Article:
How to Lose an Employee in 10 Days

How to Lose an Employee in 10 Days


I read an article in Business Insider that included a list of the 10 most common ways managers alienate employees.  After making the investment in hiring your employees, the last thing you want to do is lose them quickly.  The first step to prevention is knowing what signs to look for that could trigger trouble.  So, here are ten signs to watch for so you can prevent big problems later:

  1. Managers are not trained on how to coach
  2. Any and all feedback is given only in an annual review
  3. Performance data is hoarded
  4. Everything’s a secret, especially the numbers
  5. Managers are not connected to company goals
  6. Engagement surveys are not conducted
  7. If an engagement survey was done, the results are ignored
  8. Managers have no accountability for results
  9. All negative conversations are avoided
  10. Employees are never, ever recognized for good performance

Luckily, doing the opposite is a sure-fire way to retain great people now and in the future.  And if you and the members of your management team are doing one or more of these 10 things, there is hope to change!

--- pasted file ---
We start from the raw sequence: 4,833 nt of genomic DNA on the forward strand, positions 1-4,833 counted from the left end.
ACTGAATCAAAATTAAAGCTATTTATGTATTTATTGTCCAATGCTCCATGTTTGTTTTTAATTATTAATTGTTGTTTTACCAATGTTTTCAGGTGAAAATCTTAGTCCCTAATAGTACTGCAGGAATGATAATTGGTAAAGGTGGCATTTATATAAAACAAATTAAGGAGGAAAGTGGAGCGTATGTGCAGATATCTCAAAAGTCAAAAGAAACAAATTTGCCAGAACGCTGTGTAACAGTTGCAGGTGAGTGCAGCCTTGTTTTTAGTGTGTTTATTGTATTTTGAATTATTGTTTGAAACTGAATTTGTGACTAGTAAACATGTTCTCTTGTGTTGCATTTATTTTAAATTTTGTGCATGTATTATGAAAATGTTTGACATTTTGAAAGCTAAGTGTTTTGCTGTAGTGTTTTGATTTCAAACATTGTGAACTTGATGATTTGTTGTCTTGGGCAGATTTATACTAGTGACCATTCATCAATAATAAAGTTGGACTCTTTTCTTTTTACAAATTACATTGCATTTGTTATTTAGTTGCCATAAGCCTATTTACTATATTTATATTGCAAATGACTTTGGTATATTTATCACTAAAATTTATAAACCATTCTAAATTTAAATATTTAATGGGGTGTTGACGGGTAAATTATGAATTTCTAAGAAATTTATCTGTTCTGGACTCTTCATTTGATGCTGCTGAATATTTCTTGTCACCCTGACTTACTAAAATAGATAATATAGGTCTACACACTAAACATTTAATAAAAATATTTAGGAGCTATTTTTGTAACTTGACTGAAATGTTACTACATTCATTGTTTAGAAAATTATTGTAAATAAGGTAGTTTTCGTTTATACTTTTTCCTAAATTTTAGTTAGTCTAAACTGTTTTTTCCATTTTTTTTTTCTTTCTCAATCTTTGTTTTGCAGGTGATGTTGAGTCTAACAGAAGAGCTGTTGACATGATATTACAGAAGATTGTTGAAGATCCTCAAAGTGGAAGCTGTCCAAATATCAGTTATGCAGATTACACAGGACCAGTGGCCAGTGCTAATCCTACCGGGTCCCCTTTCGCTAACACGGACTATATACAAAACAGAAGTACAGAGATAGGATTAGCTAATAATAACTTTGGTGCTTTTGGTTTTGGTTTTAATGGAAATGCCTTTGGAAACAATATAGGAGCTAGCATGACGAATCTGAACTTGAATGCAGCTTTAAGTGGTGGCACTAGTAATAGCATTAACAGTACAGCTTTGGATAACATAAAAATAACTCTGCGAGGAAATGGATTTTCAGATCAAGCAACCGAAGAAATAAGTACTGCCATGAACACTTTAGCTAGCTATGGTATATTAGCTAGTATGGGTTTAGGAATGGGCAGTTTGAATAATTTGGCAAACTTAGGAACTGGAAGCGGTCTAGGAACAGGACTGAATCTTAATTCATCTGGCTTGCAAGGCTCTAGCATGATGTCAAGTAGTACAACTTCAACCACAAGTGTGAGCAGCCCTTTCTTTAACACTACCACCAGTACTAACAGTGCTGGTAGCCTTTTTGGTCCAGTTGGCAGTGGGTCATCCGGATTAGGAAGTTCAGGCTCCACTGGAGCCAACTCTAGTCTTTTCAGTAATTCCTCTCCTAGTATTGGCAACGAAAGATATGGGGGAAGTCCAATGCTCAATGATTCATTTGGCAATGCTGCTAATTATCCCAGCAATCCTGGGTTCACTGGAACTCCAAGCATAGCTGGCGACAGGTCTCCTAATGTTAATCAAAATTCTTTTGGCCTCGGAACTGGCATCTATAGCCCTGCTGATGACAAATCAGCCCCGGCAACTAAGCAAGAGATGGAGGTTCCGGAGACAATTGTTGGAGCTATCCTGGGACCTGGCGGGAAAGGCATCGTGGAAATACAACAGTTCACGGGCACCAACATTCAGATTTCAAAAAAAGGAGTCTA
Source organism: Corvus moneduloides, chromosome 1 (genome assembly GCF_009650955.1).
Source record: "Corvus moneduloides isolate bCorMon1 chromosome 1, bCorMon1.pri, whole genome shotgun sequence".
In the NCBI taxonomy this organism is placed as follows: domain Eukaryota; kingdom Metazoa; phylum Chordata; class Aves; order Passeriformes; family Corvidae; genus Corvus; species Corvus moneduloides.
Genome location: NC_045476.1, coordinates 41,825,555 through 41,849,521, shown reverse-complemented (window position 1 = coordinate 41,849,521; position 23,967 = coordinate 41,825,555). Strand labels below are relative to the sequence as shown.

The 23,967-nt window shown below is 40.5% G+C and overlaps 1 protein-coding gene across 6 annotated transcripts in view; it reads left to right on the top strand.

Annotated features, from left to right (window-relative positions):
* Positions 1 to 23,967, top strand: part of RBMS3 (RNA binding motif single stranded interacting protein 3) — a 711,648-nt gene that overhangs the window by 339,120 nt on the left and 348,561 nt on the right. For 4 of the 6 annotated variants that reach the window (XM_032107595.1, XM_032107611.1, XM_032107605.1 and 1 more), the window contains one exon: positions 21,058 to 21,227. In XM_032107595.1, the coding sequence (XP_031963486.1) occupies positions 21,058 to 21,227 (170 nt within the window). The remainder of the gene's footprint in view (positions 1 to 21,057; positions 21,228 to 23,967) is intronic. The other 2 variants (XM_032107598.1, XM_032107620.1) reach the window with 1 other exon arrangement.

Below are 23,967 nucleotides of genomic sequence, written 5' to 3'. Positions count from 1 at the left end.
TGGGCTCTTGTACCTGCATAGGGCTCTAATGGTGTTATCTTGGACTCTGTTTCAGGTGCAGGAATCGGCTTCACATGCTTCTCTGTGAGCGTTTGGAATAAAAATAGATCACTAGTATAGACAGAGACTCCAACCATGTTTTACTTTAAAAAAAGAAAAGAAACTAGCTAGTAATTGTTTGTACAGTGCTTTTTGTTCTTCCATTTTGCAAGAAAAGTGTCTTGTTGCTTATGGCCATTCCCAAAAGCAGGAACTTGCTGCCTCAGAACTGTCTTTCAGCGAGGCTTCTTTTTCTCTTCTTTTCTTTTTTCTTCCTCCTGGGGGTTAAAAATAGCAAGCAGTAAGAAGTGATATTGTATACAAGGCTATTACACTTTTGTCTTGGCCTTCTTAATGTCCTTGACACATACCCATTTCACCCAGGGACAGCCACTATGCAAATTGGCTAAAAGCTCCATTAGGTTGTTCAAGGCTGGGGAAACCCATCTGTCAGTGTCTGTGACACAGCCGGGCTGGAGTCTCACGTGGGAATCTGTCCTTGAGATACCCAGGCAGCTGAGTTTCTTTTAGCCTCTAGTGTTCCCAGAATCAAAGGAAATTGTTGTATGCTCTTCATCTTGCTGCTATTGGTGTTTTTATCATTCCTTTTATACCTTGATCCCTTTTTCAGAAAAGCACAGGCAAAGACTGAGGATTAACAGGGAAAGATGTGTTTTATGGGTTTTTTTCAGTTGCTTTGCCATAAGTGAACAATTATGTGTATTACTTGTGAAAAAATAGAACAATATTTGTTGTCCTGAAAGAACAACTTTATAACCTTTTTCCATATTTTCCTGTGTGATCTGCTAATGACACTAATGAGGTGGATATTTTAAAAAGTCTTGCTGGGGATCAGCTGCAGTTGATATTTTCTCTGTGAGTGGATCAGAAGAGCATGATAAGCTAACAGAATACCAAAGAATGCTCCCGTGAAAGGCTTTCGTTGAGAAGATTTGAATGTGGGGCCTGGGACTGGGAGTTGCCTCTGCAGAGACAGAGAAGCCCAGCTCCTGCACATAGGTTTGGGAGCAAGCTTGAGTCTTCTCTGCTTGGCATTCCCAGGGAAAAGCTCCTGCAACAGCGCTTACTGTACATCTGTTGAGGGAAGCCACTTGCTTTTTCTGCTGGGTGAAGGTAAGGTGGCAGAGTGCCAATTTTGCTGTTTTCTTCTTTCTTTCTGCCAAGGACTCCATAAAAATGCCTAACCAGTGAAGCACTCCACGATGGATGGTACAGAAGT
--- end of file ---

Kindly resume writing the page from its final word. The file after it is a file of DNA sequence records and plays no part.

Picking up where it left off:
So how do you change? Start with open and honest communication.  It is the key to all relationships, whether business or personal.  Make a mistake?  Letting your team know that you’ve missed the mark in the past, see it now and are taking steps to correct it goes a long way.  In fact, “The Apology” is the first step to taking a business from the start-up free-for-all mode into an adult business.

Here are the core elements of “The Apology”:

  1. Admitting a mistake or failure occurred and you are responsible
  2. Acknowledging respect and admiration for your team
  3. Recognizing this is a transition from fuzziness and drama to a structure of clarity, standards, outcomes and results
  4. Diagnosing that high-performance machines require optics and measurement, and that lack of measurement was the root cause of the current situation
  5. Ask for help in identifying the obstacles to success so a dashboard can be created to provide feedback and accountability

I’ve personally had to do “The Apology” after our company tripled in one year and the following year came apart at the seams.  After we put our dashboards in place, our productivity per person tripled.

Many times, the difference between failure and success is the willingness to have an awkward conversation.  It requires courage but offers tremendous

Dixie Agostino – Founder and CEO of Switchgear Search & Recruiting